For the influential Shakespeare critic G. Wilson Knight, Timon of Athens was the most remarkable of Shakespeare’s tragedies. Yet for most readers and critics of William Shakespeare’s work, there’s no getting away from the fact that the general view is that Timon of Athens is one of the least satisfying, successful, or ‘great’ of all of Shakespeare’s tragic plays. What follows is an attempt to provide some analysis of Timon of Athens, focusing on the text, the characters, and the key themes of the play. For there is immediately one good reason why it’s worth reading and studying Timon of Athens: it appears to give us a glimpse of a Shakespeare play at the ‘draft’ stage, before it was either abandoned or written up into a more polished (and sadly, lost) version.
Starting with the text seems like a good idea. Frank Kermode in his Shakespeare’s Language, one of the best books on Shakespeare’s plays that pay close attention to the language of the texts, argues that the play as we have it was unfinished: several scenes in the middle of the play were drafted or ‘roughed out’ by Shakespeare (or possibly by his likely collaborator, Thomas Middleton), but never written up properly. Timon of Athens was included in the First Folio of 1623, the first ‘collected works’ of Shakespeare gathering together all (or nearly all) of his plays; but it’s been suggested that it very nearly wasn’t going to be, and its inclusion was a result of Troilus and Cressida having to be removed from the Folio after it had already been typeset (supposedly for the seventeenth-century equivalent of copyright problems), meaning the printers needed another play to fill the gap. (As it was, Timon was too short to fill all of the space, which explains why copies of the First Folio contain a number of blank pages.)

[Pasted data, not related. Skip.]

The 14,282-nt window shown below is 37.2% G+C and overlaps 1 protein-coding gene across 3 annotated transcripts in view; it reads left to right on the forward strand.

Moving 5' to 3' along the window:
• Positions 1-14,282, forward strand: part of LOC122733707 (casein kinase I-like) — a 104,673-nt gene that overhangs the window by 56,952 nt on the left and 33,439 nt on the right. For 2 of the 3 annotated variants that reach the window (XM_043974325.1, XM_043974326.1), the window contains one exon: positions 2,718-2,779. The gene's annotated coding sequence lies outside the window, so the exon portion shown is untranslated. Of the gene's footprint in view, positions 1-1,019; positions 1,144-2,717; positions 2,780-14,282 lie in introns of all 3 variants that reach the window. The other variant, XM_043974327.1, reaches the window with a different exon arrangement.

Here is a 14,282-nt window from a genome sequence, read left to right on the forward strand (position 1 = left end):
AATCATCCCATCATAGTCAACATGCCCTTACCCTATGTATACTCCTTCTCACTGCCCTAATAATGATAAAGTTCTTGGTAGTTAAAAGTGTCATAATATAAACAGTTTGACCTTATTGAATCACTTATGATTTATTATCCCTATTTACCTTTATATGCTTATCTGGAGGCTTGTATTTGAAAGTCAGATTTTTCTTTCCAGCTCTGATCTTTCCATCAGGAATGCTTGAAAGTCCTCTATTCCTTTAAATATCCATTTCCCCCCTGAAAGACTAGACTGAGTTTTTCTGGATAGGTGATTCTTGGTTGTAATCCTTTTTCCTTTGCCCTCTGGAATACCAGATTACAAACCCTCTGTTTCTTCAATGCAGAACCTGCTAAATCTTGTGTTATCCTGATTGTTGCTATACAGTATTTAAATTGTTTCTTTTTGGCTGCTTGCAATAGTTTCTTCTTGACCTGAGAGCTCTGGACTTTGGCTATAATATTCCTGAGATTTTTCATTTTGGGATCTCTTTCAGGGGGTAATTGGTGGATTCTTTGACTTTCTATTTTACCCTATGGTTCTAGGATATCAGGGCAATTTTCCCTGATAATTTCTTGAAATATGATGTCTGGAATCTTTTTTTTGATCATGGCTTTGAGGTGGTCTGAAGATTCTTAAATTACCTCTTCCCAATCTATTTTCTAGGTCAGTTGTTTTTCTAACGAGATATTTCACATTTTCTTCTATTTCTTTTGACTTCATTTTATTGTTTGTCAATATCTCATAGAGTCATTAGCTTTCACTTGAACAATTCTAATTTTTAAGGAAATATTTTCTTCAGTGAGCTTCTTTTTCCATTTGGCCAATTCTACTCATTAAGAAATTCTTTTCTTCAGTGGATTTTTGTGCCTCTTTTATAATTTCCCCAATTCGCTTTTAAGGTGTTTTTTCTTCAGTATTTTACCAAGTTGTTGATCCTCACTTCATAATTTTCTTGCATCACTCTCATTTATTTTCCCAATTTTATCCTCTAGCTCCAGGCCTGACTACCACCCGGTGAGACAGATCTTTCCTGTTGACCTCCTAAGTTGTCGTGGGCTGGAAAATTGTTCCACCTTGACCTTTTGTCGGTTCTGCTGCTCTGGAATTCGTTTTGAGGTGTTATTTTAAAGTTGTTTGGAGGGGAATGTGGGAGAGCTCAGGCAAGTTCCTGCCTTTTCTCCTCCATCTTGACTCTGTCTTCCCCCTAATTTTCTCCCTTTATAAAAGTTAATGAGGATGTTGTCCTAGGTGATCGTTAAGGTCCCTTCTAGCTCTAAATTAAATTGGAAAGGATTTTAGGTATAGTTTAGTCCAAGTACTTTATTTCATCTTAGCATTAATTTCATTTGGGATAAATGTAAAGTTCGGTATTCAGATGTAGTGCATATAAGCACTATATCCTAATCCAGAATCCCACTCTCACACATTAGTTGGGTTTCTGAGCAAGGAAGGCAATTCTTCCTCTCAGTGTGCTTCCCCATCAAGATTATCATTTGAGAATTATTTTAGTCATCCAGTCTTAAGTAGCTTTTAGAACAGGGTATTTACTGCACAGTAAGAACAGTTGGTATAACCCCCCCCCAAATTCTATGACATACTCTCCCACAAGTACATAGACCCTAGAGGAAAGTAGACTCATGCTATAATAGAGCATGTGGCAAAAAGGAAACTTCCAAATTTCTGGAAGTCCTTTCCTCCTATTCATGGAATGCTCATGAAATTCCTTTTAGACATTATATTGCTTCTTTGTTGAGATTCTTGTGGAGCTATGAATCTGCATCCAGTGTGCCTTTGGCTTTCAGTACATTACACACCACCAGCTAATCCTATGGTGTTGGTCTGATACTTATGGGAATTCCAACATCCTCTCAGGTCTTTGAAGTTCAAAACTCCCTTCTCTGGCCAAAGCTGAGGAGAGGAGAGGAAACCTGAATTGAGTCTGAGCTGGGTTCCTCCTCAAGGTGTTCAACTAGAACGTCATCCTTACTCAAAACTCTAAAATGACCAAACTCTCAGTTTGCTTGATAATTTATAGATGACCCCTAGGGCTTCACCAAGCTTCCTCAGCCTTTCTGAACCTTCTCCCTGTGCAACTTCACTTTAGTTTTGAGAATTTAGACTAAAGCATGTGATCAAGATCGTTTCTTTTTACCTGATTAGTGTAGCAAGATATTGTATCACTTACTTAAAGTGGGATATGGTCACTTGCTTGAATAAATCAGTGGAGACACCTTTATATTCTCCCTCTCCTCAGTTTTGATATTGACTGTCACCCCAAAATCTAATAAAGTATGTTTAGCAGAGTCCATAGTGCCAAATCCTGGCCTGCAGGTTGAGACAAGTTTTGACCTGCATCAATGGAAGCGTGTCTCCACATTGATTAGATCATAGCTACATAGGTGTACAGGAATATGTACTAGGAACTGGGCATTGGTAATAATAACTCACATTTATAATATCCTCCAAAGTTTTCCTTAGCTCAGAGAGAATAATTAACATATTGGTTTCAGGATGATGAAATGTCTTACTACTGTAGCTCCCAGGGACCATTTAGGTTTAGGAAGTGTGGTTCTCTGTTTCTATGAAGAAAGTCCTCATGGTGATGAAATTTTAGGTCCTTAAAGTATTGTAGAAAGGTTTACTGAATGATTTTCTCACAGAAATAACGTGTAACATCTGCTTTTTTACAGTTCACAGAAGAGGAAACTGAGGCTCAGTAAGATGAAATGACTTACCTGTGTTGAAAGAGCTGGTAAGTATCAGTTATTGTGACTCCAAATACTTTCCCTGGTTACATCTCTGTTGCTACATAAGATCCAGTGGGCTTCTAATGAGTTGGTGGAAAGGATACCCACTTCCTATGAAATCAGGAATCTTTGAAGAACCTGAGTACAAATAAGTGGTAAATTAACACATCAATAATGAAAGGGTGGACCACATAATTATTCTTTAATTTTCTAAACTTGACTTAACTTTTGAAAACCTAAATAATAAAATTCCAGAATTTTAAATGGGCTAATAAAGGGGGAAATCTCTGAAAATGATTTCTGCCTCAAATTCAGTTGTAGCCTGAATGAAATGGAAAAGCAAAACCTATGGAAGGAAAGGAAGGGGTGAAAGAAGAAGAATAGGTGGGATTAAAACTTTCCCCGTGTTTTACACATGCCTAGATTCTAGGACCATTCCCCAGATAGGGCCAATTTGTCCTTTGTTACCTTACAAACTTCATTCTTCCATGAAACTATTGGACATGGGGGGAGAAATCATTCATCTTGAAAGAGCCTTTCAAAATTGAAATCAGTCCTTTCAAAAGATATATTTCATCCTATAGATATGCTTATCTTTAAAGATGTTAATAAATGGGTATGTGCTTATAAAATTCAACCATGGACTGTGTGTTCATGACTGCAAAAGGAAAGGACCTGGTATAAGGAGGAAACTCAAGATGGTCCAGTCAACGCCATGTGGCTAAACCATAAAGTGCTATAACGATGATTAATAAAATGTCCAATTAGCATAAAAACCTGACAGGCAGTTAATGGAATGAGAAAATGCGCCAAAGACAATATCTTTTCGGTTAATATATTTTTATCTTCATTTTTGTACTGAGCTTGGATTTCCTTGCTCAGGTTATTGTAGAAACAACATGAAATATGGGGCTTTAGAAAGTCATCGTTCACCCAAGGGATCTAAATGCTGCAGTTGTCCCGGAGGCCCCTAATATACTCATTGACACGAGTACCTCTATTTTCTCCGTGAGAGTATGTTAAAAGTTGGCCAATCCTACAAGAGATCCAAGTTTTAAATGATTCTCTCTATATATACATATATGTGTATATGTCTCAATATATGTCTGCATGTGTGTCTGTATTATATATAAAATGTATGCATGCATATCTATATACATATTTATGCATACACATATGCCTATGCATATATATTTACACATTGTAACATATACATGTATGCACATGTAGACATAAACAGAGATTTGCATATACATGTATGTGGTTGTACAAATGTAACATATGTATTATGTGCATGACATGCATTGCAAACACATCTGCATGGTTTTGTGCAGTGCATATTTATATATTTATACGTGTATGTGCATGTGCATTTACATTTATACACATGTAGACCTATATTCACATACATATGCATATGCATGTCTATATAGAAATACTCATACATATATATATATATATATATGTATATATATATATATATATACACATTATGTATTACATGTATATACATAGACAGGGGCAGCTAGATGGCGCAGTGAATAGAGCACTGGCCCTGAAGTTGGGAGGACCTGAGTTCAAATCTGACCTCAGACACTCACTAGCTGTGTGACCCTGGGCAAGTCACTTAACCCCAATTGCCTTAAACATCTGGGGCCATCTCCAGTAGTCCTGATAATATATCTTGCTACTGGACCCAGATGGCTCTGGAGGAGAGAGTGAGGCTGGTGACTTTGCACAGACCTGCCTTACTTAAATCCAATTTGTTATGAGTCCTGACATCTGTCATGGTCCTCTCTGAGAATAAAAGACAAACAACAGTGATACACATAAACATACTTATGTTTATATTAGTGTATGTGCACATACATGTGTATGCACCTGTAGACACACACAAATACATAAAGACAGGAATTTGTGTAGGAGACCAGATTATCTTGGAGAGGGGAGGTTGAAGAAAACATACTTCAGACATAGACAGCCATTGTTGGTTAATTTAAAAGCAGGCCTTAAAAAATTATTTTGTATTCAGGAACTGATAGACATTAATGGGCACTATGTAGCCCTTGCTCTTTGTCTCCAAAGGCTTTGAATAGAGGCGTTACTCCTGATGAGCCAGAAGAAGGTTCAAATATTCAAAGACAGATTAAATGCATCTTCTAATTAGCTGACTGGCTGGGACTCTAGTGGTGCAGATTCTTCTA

Whether Shakespeare was solely responsible for Timon of Athens – which is thought to have been written around 1605 – or whether, as is now widely claimed of Macbeth (from around a year later), parts of the play were written by the younger playwright, Thomas Middleton, critics cannot agree. Certainly the play has a rough, uneven feel to it, but then the bits that Shakespeare is (pretty certainly) thought to have written are among the roughest, namely the final two acts. Some critics believe the play was worked on, and then abandoned without ever being staged, perhaps when Shakespeare realised something wasn’t quite working with it. Even if it was staged, it’s hard to see how it could have played well to an original Jacobean audience (and a modern adaptation would similarly struggle). What went wrong with this play?
The role of Alcibiades in Timon of Athens